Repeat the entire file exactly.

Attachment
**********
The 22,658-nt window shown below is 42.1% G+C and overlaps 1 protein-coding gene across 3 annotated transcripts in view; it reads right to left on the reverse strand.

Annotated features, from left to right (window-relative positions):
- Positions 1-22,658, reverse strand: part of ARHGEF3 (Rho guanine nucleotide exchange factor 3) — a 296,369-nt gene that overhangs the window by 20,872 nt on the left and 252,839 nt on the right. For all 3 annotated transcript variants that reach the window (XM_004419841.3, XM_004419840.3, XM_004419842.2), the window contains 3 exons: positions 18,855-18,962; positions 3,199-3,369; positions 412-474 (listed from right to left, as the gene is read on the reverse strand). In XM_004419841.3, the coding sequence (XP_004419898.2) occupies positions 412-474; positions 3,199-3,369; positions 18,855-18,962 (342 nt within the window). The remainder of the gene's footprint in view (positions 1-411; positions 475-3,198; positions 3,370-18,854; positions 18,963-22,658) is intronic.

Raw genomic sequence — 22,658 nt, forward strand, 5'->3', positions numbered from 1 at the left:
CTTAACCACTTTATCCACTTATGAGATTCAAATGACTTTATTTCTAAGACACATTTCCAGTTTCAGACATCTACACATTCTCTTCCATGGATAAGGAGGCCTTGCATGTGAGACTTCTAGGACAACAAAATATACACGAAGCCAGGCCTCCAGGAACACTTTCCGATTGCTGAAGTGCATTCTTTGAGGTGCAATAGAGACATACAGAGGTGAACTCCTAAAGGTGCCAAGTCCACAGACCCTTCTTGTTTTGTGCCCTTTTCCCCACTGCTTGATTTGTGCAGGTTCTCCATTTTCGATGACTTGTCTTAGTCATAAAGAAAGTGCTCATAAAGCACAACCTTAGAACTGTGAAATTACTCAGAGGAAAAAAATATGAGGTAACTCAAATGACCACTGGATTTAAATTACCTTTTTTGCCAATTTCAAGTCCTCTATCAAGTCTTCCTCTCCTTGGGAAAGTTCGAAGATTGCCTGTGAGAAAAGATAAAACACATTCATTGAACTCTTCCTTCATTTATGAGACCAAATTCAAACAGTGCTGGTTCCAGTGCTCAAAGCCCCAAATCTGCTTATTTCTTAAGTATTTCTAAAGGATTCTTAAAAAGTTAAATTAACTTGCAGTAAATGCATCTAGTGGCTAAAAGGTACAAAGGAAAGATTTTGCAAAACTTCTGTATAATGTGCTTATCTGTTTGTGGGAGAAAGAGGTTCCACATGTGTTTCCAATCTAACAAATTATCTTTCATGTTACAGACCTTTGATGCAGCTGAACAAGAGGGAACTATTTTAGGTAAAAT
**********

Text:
The 22,658-nt window shown below is 42.1% G+C and overlaps 1 protein-coding gene across 3 annotated transcripts in view; it reads right to left on the reverse strand.

Annotated features, from left to right (window-relative positions):
- Positions 1-22,658, reverse strand: part of ARHGEF3 (Rho guanine nucleotide exchange factor 3) — a 296,369-nt gene that overhangs the window by 20,872 nt on the left and 252,839 nt on the right. For all 3 annotated transcript variants that reach the window (XM_004419841.3, XM_004419840.3, XM_004419842.2), the window contains 3 exons: positions 18,855-18,962; positions 3,199-3,369; positions 412-474 (listed from right to left, as the gene is read on the reverse strand). In XM_004419841.3, the coding sequence (XP_004419898.2) occupies positions 412-474; positions 3,199-3,369; positions 18,855-18,962 (342 nt within the window). The remainder of the gene's footprint in view (positions 1-411; positions 475-3,198; positions 3,370-18,854; positions 18,963-22,658) is intronic.

Raw genomic sequence — 22,658 nt, forward strand, 5'->3', positions numbered from 1 at the left:
CTTAACCACTTTATCCACTTATGAGATTCAAATGACTTTATTTCTAAGACACATTTCCAGTTTCAGACATCTACACATTCTCTTCCATGGATAAGGAGGCCTTGCATGTGAGACTTCTAGGACAACAAAATATACACGAAGCCAGGCCTCCAGGAACACTTTCCGATTGCTGAAGTGCATTCTTTGAGGTGCAATAGAGACATACAGAGGTGAACTCCTAAAGGTGCCAAGTCCACAGACCCTTCTTGTTTTGTGCCCTTTTCCCCACTGCTTGATTTGTGCAGGTTCTCCATTTTCGATGACTTGTCTTAGTCATAAAGAAAGTGCTCATAAAGCACAACCTTAGAACTGTGAAATTACTCAGAGGAAAAAAATATGAGGTAACTCAAATGACCACTGGATTTAAATTACCTTTTTTGCCAATTTCAAGTCCTCTATCAAGTCTTCCTCTCCTTGGGAAAGTTCGAAGATTGCCTGTGAGAAAAGATAAAACACATTCATTGAACTCTTCCTTCATTTATGAGACCAAATTCAAACAGTGCTGGTTCCAGTGCTCAAAGCCCCAAATCTGCTTATTTCTTAAGTATTTCTAAAGGATTCTTAAAAAGTTAAATTAACTTGCAGTAAATGCATCTAGTGGCTAAAAGGTACAAAGGAAAGATTTTGCAAAACTTCTGTATAATGTGCTTATCTGTTTGTGGGAGAAAGAGGTTCCACATGTGTTTCCAATCTAACAAATTATCTTTCATGTTACAGACCTTTGATGCAGCTGAACAAGAGGGAACTATTTTAGGTAAAAT